Hartnett: Don’t miss these college game days
Brian Hartnett | Monday, October 6, 2014
Those of us who tuned into ESPN’s “College GameDay” last weekend were treated to even more than Katy Perry’s hard-hitting football analysis, as interesting as that was.
ESPN’s flagship college sports program also granted us a look into the Grove, the 10-acre wooded area on Ole Miss’s campus where tailgating may be taken more seriously than the upcoming game itself. As I saw Ole Miss fans dressed to the nines for their big game against Alabama and tailgating setups that included chandeliers and champagne fountains, I was reminded of one of the things that makes college football great — the different atmosphere at each school.
Indeed, unlike the NFL — where a game in Cincinnati may be indistinguishable from a game in Charlotte — many of the big-time college programs have a distinguished air, filled with tradition, history, school spirit and several other intangibles.
As someone who made a college football destination list — I prefer that term over “bucket list” at my age — last season, I thought I’d share some of the places where I’d love to take in a game, sorted by the power-five conferences.
It’s tempting to take a trip to see the defending national champions at Florida State, but I’d imagine any rational person would end up with a throbbing headache after three hours of war chants. Instead, I’d recommend Memorial Stadium at Clemson, one of two college stadiums dubbed “Death Valley.” The Tigers pay homage to the real Death Valley by rubbing a rock taken from there and then run down a hill in an entrance that has been called “the most exciting 25 seconds in college football.”
The Big Ten has supersized stadiums at Michigan, Ohio State and Penn State, but as a Notre Dame student, I’ve heard too many horror stories of unruly and downright hostile fans are at these locales. Instead, I’d recommend a place known for its friendliness, Nebraska’s home at Memorial Stadium. Few states are as linked to its college team as Nebraska is, and the Cornhusker faithful continue to show their support — they’ve sold out the last 333 games entering this season. Plus, few sights are as visually appealing as the sea of red that washes over the stadium in Lincoln.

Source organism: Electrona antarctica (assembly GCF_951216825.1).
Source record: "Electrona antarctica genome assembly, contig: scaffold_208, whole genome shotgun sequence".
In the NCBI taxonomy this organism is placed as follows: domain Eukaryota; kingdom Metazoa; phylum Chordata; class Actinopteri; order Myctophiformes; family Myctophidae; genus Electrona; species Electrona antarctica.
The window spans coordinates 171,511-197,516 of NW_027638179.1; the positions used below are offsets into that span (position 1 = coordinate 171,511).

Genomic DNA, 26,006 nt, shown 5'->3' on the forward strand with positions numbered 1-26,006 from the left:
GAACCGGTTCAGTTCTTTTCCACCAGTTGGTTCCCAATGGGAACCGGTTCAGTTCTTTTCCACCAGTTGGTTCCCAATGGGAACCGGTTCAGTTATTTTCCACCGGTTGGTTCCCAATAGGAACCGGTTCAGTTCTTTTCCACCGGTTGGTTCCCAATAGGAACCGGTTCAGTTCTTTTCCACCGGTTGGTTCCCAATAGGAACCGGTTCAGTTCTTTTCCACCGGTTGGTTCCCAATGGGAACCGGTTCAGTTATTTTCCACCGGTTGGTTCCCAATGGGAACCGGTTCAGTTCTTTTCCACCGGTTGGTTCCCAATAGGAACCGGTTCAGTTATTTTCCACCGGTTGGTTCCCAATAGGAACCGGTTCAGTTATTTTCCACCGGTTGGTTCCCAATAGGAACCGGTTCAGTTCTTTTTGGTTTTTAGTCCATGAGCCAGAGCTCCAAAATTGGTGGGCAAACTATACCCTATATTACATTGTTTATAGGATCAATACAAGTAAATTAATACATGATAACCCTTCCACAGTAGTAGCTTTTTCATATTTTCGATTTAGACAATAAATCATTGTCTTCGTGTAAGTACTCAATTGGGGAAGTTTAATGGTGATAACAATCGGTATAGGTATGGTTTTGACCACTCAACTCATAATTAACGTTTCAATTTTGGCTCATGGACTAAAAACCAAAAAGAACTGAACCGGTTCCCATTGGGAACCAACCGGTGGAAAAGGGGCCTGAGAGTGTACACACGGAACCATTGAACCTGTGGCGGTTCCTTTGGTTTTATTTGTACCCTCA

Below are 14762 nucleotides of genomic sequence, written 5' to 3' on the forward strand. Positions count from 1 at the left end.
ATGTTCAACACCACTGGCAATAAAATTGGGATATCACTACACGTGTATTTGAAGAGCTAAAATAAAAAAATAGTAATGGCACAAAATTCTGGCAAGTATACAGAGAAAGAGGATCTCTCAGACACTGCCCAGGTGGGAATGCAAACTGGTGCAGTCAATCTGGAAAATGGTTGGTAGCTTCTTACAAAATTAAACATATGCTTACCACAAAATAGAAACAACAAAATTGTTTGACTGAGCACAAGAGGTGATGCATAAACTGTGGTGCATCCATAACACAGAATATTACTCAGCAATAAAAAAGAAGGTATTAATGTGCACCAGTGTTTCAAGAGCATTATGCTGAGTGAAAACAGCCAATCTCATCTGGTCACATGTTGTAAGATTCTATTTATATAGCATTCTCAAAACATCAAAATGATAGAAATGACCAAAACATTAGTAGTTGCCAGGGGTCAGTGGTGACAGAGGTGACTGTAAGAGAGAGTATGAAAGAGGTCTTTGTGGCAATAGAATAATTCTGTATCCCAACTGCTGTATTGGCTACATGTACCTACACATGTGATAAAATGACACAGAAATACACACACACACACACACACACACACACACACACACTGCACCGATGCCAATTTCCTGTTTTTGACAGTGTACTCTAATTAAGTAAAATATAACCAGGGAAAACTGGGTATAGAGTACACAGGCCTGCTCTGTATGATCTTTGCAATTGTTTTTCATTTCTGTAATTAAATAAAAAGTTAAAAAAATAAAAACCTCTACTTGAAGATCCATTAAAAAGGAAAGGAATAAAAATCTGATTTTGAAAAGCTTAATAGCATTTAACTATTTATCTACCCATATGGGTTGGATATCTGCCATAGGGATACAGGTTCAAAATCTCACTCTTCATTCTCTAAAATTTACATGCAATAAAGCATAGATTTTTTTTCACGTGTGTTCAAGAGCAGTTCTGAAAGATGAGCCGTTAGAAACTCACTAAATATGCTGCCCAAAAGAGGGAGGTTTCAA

It is said that everything is bigger in Texas, and the Longhorns’ Darrell K Royal-Texas Memorial Stadium proves that to be true — it holds more than 100,000 fans, a 7,000 square-foot Jumbotron, a 500-pound drum and a 1,800-pound live longhorn, among other things. The stadium is also situated right in the heart of Austin, Texas’s self-proclaimed “weird” city, where there’s no shortage of things to do on a weekend.
Most Pac-12 stadiums are in big cities but lack exciting atmospheres. The opposite is true at Oregon’s Autzen Stadium, which is situated in mid-sized Eugene but is known for being one of the loudest stadiums in the nation. It also doesn’t hurt that the Ducks play flashy on the field, both with their spread offense and their ever-changing Nike attire.
I could easily write another column about all the SEC schools I want to visit — Georgia, Tennessee, LSU, Ole Miss, Florida, Alabama and Auburn are near the top of my list. But since I love tradition, I’ll give a nod to Texas A&M. Every football weekend in Aggieland features bonfires, midnight yell practice and copious references to “Gig ‘em” and the 12th man.
Football does exist outside the top tiers. And while I’d love to see the incredible natural setting at BYU, I’m even more interested to see the pageantry that surrounds a game at the U.S. Military Academy at West Point. The Black Knights may no longer be a powerhouse, but their tradition is still second to none, as the Corps of Cadets parade into Michie Stadium and players who will soon be commissioned officers make a patriotic entrance.
Figuring out which of these venues to visit may be just as difficult as ESPN’s decision to pick a GameDay spot. But regardless of where you go, you’ll be contributing to the tradition, lore and atmosphere that surround America’s greatest game.
The views expressed in this column are those of the author and not necessarily those of The Observer.